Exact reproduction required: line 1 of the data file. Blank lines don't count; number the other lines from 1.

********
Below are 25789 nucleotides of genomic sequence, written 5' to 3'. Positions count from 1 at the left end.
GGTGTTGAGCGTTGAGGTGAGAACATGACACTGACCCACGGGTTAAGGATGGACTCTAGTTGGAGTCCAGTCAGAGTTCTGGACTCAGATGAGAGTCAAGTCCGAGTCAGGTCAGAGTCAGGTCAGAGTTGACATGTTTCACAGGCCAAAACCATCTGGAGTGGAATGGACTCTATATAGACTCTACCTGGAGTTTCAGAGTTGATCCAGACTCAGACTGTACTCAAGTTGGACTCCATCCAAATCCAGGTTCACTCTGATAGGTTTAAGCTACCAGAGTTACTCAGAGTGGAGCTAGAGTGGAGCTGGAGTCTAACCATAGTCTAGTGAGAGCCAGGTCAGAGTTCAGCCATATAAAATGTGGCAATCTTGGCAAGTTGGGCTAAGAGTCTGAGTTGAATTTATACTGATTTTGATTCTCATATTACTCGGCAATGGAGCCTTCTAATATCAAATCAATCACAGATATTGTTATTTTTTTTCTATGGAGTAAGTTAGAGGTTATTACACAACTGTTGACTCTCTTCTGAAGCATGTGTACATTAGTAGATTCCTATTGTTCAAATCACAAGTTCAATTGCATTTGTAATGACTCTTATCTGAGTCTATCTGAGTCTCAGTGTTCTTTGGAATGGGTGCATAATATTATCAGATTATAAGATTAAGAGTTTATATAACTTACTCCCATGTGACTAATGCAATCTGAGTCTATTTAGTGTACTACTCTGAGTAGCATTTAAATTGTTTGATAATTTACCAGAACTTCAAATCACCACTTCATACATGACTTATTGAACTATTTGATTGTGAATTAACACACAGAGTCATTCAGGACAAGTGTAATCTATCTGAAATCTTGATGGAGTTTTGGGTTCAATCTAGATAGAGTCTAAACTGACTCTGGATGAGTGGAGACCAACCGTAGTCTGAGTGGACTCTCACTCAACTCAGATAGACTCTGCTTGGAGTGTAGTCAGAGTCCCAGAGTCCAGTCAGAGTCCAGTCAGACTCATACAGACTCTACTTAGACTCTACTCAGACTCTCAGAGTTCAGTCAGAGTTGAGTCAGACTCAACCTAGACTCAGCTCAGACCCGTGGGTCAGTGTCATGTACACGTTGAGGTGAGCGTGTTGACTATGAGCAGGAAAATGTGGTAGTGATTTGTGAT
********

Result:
Below are 25789 nucleotides of genomic sequence, written 5' to 3'. Positions count from 1 at the left end.